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Purse theft leaves woman ‘scared’

Photos of children, recently deceased father lost in Canyon Country crime

Posted: May 22, 2012 1:55 a.m.
Updated: May 22, 2012 1:55 a.m.

Hortensia Mares holds the paperwork required to replace her stolen purse at her daughter’s home in Lancaster on Monday.

LANCASTER - When a brazen thief drove through a Canyon Country parking lot, bumped a woman visiting from Lancaster, snatched her purse and drove off, he stole far more than 17 dollars and change.

He robbed Hortensia Mares of her life - compacted into one purse.

Photos of her kids as infants, of her father who died at Christmas, her Social Security card, handicap permit, Auto Club card and health insurance card all were gone with the thief.

"I cried and cried when it happened. I just got so scared," she told The Signal at her daughter's home in Lancaster, where she lives.

It was Friday when she and friend Rachel drove from Lancaster to Valencia to shop at The Promenade center on McBean and Magic Mountain parkways.

"I hadn't had my morning coffee so I stopped at Starbucks," said Mares, 55, referring to the coffee shop at the corner of Whites Canyon Road and Soledad Canyon Road.

While her friend went into T.J. Maxx, Mares went to Starbucks.

"I got my coffee and stepped down from the curb, and I was walking across the parking lot to T.J. Maxx," Mares said. "I felt the presence of this car near me and I kind of moved over and then he bumped me with the car. He hit me.

"And as the car went by he put his hand out and grabbed my purse," she said. "We weren't there more than 15 minutes."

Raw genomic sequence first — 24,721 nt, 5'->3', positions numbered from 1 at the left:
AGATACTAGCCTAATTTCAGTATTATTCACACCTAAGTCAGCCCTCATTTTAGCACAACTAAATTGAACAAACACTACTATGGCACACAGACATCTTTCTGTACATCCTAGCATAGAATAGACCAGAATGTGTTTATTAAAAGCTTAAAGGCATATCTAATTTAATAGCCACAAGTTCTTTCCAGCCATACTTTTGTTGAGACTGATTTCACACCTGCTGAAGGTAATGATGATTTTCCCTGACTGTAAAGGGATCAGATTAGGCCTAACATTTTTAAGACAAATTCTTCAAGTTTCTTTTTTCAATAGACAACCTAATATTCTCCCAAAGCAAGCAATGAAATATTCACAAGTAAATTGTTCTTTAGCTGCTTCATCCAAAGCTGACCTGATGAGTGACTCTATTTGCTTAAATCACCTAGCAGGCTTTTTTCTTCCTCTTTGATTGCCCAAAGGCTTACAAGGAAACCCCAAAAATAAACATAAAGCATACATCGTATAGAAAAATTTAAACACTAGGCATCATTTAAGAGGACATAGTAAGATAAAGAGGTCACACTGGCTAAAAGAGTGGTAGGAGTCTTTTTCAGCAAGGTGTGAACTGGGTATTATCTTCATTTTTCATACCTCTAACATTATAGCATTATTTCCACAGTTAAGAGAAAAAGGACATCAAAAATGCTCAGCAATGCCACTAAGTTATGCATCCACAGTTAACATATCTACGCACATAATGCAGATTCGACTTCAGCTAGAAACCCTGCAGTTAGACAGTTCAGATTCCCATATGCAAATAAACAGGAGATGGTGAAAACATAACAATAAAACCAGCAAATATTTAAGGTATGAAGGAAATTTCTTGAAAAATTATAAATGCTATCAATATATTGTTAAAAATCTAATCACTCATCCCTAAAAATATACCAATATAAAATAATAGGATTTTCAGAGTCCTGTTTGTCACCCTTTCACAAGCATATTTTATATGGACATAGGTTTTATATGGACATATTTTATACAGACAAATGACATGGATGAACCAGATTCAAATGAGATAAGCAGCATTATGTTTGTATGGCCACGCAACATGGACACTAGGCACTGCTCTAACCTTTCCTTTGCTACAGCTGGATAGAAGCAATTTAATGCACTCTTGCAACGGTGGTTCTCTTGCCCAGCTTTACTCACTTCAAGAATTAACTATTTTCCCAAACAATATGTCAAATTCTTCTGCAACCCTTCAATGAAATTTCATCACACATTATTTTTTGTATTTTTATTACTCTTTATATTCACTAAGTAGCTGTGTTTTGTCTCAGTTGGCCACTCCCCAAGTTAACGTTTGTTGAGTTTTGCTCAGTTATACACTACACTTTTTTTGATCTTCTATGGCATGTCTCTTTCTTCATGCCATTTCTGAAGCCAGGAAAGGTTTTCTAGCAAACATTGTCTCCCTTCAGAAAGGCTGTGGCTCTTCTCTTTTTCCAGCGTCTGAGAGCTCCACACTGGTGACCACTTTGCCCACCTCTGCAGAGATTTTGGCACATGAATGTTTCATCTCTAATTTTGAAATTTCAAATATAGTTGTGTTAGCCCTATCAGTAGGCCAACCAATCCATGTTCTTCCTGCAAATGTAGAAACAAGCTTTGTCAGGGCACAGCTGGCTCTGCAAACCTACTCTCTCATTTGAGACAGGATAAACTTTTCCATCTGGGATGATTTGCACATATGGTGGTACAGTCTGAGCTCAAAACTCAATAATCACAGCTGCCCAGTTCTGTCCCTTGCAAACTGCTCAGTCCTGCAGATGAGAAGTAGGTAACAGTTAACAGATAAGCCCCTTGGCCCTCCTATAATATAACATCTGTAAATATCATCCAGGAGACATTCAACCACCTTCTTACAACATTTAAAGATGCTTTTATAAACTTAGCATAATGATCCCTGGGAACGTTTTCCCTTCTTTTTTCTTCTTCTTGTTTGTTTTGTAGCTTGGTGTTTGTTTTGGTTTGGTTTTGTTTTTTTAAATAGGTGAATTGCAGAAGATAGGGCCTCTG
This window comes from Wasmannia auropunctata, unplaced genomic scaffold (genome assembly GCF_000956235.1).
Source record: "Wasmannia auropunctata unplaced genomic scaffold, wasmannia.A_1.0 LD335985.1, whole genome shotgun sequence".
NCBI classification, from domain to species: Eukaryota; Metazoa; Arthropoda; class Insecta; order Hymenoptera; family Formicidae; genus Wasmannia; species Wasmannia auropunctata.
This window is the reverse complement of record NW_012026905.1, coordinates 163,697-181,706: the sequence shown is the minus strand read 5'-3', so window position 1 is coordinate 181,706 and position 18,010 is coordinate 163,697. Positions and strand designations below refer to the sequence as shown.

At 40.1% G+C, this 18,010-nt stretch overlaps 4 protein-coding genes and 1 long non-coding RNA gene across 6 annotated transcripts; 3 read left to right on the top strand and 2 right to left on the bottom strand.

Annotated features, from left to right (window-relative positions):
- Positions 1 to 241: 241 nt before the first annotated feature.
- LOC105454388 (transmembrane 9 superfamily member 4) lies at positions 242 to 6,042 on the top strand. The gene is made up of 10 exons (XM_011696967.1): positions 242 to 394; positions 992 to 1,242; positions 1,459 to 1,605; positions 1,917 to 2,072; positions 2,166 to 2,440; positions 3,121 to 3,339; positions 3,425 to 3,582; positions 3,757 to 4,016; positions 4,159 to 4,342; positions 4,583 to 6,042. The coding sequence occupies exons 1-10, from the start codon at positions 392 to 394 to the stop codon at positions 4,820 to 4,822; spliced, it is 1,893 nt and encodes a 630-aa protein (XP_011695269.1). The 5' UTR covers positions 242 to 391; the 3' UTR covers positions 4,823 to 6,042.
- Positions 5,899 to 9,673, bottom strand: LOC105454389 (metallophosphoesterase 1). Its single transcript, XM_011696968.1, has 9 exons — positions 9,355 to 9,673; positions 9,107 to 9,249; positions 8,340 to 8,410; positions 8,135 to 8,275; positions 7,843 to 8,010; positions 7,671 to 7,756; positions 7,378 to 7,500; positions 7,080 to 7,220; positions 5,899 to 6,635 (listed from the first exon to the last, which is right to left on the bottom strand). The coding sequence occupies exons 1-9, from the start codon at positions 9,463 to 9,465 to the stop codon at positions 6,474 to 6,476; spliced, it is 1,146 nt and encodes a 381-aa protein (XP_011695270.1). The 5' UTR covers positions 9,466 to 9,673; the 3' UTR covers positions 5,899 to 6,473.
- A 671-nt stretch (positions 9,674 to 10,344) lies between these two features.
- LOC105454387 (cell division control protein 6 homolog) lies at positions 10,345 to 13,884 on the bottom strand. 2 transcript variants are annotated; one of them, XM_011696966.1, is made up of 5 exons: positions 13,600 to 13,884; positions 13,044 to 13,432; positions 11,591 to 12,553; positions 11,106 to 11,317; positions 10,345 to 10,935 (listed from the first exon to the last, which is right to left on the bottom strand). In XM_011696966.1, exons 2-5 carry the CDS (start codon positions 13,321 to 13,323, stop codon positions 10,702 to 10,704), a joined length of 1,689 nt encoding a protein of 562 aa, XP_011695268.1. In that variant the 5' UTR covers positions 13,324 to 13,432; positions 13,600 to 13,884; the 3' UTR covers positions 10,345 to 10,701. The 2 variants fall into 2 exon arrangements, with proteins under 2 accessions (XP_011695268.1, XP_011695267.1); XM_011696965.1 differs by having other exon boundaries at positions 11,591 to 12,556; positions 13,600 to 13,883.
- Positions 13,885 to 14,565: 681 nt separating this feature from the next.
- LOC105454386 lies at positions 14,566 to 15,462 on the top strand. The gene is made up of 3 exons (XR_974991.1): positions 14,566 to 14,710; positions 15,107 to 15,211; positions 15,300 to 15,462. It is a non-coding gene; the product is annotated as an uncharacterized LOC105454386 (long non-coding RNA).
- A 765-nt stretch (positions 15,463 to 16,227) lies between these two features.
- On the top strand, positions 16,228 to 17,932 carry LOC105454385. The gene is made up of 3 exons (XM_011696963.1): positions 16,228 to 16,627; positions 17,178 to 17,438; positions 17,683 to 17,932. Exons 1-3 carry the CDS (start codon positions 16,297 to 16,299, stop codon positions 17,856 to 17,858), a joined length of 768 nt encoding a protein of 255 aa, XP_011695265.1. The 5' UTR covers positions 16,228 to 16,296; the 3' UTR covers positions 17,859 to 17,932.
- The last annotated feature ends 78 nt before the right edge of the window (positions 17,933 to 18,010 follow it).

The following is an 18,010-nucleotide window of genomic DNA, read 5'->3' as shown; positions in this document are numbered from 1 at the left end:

Mares, who is struggling through a divorce, now has to contact her husband because he's the primary signatory on their insurance plan.

She desperately needs the coverage because she suffers from lupus and is on Social Security.

On Friday, immediately after the purse snatching, she canceled her bank debit card.

Since Saturday, she's done nothing but replace cards and cancel cards. Some, like her handicapped permit card, are harder to replace than others.

On Monday, she went through the tedious task of obtaining a replacement Social Security card.

On Tuesday, a locksmith is coming to her daughter's house to change the locks; the thief has her address and keys to the house.

"I had photos of my kids when they were infants," Mares said, holding back tears. "I had a photo of my father who passed away in December.

"They don't need my personal things," she said.

Mares fully appreciates that the thief has likely thrown away her personal things. But in the off chance that he hasn't, she wants him to put those small tokens of her life in the mail.

She described the thief as a man in his early 20s, fair-skinned with black hair, driving a white car similar to a Honda.

The incident has rekindled memories of "a nightmare" for Mares, who once worked as a teller at a bank that was robbed.

"This incident is bringing all that back for me," she said. "Something like this will - I don't want it to be a scar on me."

The next few days, weeks and months will only tell if it actually does, she said.




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